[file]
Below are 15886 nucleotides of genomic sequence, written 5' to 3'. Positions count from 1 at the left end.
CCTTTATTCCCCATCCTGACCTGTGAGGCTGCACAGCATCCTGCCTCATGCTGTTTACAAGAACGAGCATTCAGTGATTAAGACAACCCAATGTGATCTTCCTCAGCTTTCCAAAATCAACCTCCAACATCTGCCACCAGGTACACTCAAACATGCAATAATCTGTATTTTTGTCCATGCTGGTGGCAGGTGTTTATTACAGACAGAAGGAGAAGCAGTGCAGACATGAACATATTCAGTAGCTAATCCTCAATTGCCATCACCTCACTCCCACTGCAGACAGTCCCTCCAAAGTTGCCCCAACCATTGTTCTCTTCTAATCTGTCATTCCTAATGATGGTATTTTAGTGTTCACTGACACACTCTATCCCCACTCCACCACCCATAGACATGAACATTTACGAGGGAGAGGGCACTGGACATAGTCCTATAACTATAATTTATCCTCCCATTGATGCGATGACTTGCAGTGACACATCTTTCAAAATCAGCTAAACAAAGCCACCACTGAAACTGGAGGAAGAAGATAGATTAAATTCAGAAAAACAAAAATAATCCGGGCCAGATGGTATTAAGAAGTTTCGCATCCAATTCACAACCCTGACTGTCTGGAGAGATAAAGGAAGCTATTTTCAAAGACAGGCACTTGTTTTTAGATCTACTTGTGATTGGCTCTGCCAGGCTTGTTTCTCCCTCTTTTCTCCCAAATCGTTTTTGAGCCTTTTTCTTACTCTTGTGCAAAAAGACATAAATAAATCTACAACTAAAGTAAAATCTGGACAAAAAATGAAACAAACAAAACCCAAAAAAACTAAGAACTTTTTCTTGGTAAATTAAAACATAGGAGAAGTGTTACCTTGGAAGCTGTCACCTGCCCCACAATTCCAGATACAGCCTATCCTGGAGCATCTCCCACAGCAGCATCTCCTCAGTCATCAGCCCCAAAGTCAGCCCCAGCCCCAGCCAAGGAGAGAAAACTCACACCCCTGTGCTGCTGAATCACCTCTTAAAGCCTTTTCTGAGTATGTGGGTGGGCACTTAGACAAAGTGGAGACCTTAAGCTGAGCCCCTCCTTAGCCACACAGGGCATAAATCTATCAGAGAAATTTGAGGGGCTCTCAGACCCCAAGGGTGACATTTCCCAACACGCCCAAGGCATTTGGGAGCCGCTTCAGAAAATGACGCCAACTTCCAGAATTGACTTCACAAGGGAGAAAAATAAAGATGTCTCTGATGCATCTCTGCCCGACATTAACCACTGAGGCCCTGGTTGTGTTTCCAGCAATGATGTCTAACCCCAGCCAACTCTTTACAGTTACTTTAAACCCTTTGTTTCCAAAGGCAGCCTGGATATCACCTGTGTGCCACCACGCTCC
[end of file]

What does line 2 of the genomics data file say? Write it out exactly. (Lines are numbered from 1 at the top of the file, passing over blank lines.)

CCTTTATTCCCCATCCTGACCTGTGAGGCTGCACAGCATCCTGCCTCATGCTGTTTACAAGAACGAGCATTCAGTGATTAAGACAACCCAATGTGATCTTCCTCAGCTTTCCAAAATCAACCTCCAACATCTGCCACCAGGTACACTCAAACATGCAATAATCTGTATTTTTGTCCATGCTGGTGGCAGGTGTTTATTACAGACAGAAGGAGAAGCAGTGCAGACATGAACATATTCAGTAGCTAATCCTCAATTGCCATCACCTCACTCCCACTGCAGACAGTCCCTCCAAAGTTGCCCCAACCATTGTTCTCTTCTAATCTGTCATTCCTAATGATGGTATTTTAGTGTTCACTGACACACTCTATCCCCACTCCACCACCCATAGACATGAACATTTACGAGGGAGAGGGCACTGGACATAGTCCTATAACTATAATTTATCCTCCCATTGATGCGATGACTTGCAGTGACACATCTTTCAAAATCAGCTAAACAAAGCCACCACTGAAACTGGAGGAAGAAGATAGATTAAATTCAGAAAAACAAAAATAATCCGGGCCAGATGGTATTAAGAAGTTTCGCATCCAATTCACAACCCTGACTGTCTGGAGAGATAAAGGAAGCTATTTTCAAAGACAGGCACTTGTTTTTAGATCTACTTGTGATTGGCTCTGCCAGGCTTGTTTCTCCCTCTTTTCTCCCAAATCGTTTTTGAGCCTTTTTCTTACTCTTGTGCAAAAAGACATAAATAAATCTACAACTAAAGTAAAATCTGGACAAAAAATGAAACAAACAAAACCCAAAAAAACTAAGAACTTTTTCTTGGTAAATTAAAACATAGGAGAAGTGTTACCTTGGAAGCTGTCACCTGCCCCACAATTCCAGATACAGCCTATCCTGGAGCATCTCCCACAGCAGCATCTCCTCAGTCATCAGCCCCAAAGTCAGCCCCAGCCCCAGCCAAGGAGAGAAAACTCACACCCCTGTGCTGCTGAATCACCTCTTAAAGCCTTTTCTGAGTATGTGGGTGGGCACTTAGACAAAGTGGAGACCTTAAGCTGAGCCCCTCCTTAGCCACACAGGGCATAAATCTATCAGAGAAATTTGAGGGGCTCTCAGACCCCAAGGGTGACATTTCCCAACACGCCCAAGGCATTTGGGAGCCGCTTCAGAAAATGACGCCAACTTCCAGAATTGACTTCACAAGGGAGAAAAATAAAGATGTCTCTGATGCATCTCTGCCCGACATTAACCACTGAGGCCCTGGTTGTGTTTCCAGCAATGATGTCTAACCCCAGCCAACTCTTTACAGTTACTTTAAACCCTTTGTTTCCAAAGGCAGCCTGGATATCACCTGTGTGCCACCACGCTCC